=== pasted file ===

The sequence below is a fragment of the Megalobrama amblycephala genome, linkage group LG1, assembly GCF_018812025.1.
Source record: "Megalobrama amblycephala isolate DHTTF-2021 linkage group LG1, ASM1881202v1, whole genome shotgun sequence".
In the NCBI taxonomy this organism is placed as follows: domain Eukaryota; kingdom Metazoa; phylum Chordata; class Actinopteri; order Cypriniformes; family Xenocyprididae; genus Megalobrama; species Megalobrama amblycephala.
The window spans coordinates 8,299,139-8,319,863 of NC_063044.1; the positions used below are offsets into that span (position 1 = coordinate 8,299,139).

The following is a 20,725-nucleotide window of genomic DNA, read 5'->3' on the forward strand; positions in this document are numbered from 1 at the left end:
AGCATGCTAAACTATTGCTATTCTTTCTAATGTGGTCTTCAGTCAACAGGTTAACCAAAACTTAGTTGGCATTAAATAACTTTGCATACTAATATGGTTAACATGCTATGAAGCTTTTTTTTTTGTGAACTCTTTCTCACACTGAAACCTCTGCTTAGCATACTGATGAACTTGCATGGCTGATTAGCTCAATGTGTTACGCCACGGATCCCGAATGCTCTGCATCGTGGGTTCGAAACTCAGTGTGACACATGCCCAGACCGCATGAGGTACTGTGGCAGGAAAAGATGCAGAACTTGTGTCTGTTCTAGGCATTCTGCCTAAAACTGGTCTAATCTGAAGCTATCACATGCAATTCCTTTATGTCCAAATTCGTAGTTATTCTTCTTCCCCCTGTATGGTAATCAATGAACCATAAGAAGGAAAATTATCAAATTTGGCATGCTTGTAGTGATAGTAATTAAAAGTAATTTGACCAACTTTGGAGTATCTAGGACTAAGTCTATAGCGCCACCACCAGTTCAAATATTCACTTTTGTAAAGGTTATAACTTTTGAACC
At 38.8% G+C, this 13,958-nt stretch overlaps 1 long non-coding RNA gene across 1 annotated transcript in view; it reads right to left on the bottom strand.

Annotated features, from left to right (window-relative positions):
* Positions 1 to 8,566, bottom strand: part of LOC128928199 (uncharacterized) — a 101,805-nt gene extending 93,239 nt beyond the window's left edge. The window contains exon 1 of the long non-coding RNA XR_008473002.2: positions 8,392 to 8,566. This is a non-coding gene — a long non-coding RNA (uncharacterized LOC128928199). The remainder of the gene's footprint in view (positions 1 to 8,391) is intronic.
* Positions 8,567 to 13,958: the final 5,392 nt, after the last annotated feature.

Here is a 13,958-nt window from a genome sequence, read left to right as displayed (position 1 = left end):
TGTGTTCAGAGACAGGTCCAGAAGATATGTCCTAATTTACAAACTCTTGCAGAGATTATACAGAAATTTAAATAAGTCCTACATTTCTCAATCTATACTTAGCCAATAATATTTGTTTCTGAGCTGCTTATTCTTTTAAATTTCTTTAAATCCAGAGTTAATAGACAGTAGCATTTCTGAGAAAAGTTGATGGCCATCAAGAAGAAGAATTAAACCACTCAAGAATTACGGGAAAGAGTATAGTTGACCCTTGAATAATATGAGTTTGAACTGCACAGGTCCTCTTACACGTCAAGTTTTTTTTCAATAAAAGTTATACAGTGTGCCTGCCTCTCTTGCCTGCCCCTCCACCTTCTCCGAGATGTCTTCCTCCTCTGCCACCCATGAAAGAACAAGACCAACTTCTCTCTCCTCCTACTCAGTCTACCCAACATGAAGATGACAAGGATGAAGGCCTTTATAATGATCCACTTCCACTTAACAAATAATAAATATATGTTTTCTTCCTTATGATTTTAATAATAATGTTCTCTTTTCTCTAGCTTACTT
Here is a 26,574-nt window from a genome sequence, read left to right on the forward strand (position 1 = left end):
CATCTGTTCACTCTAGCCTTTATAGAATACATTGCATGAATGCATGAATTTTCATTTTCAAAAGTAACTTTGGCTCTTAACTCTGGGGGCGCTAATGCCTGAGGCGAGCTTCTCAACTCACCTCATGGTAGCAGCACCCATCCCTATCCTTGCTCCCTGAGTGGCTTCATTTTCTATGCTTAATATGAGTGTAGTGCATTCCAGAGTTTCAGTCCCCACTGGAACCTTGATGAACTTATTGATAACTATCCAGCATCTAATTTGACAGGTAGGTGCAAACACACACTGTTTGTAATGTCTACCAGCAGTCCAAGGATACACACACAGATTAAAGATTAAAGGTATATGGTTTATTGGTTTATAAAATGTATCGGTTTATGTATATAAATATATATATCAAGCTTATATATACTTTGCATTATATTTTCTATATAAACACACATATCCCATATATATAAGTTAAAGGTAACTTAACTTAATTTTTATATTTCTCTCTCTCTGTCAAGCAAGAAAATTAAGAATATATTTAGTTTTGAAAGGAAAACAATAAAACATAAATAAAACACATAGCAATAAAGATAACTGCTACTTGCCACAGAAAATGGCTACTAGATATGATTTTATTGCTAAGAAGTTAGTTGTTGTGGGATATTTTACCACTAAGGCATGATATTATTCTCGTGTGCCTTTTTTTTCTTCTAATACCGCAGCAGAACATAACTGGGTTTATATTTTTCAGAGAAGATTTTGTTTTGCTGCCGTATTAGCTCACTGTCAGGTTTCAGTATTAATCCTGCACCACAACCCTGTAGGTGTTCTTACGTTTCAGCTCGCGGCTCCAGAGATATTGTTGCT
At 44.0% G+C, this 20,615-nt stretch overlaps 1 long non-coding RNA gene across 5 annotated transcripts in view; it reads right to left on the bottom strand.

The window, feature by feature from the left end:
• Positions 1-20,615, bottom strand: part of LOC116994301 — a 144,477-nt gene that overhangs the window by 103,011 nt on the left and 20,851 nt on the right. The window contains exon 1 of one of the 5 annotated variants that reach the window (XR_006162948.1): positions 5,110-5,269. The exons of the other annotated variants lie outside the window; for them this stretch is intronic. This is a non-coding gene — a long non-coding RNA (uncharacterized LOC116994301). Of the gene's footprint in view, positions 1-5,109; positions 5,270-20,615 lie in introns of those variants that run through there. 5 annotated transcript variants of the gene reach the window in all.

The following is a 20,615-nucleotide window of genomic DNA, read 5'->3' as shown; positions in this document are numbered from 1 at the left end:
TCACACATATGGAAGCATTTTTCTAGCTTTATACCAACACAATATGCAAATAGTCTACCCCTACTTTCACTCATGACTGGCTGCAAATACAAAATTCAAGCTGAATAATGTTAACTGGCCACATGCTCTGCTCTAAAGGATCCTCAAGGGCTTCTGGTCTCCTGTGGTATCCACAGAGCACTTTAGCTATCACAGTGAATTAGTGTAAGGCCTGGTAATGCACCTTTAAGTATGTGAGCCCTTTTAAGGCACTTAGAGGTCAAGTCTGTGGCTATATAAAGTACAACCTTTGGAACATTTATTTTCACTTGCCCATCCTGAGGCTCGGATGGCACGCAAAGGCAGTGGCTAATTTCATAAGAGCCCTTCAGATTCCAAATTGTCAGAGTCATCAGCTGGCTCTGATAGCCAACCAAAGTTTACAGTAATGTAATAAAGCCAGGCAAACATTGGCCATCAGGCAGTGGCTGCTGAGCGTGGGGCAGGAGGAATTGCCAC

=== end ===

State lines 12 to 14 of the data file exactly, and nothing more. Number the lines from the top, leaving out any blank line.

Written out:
TGTGTTCAGAGACAGGTCCAGAAGATATGTCCTAATTTACAAACTCTTGCAGAGATTATACAGAAATTTAAATAAGTCCTACATTTCTCAATCTATACTTAGCCAATAATATTTGTTTCTGAGCTGCTTATTCTTTTAAATTTCTTTAAATCCAGAGTTAATAGACAGTAGCATTTCTGAGAAAAGTTGATGGCCATCAAGAAGAAGAATTAAACCACTCAAGAATTACGGGAAAGAGTATAGTTGACCCTTGAATAATATGAGTTTGAACTGCACAGGTCCTCTTACACGTCAAGTTTTTTTTCAATAAAAGTTATACAGTGTGCCTGCCTCTCTTGCCTGCCCCTCCACCTTCTCCGAGATGTCTTCCTCCTCTGCCACCCATGAAAGAACAAGACCAACTTCTCTCTCCTCCTACTCAGTCTACCCAACATGAAGATGACAAGGATGAAGGCCTTTATAATGATCCACTTCCACTTAACAAATAATAAATATATGTTTTCTTCCTTATGATTTTAATAATAATGTTCTCTTTTCTCTAGCTTACTT
Here is a 26,574-nt window from a genome sequence, read left to right on the forward strand (position 1 = left end):
CATCTGTTCACTCTAGCCTTTATAGAATACATTGCATGAATGCATGAATTTTCATTTTCAAAAGTAACTTTGGCTCTTAACTCTGGGGGCGCTAATGCCTGAGGCGAGCTTCTCAACTCACCTCATGGTAGCAGCACCCATCCCTATCCTTGCTCCCTGAGTGGCTTCATTTTCTATGCTTAATATGAGTGTAGTGCATTCCAGAGTTTCAGTCCCCACTGGAACCTTGATGAACTTATTGATAACTATCCAGCATCTAATTTGACAGGTAGGTGCAAACACACACTGTTTGTAATGTCTACCAGCAGTCCAAGGATACACACACAGATTAAAGATTAAAGGTATATGGTTTATTGGTTTATAAAATGTATCGGTTTATGTATATAAATATATATATCAAGCTTATATATACTTTGCATTATATTTTCTATATAAACACACATATCCCATATATATAAGTTAAAGGTAACTTAACTTAATTTTTATATTTCTCTCTCTCTGTCAAGCAAGAAAATTAAGAATATATTTAGTTTTGAAAGGAAAACAATAAAACATAAATAAAACACATAGCAATAAAGATAACTGCTACTTGCCACAGAAAATGGCTACTAGATATGATTTTATTGCTAAGAAGTTAGTTGTTGTGGGATATTTTACCACTAAGGCATGATATTATTCTCGTGTGCCTTTTTTTTCTTCTAATACCGCAGCAGAACATAACTGGGTTTATATTTTTCAGAGAAGATTTTGTTTTGCTGCCGTATTAGCTCACTGTCAGGTTTCAGTATTAATCCTGCACCACAACCCTGTAGGTGTTCTTACGTTTCAGCTCGCGGCTCCAGAGATATTGTTGCT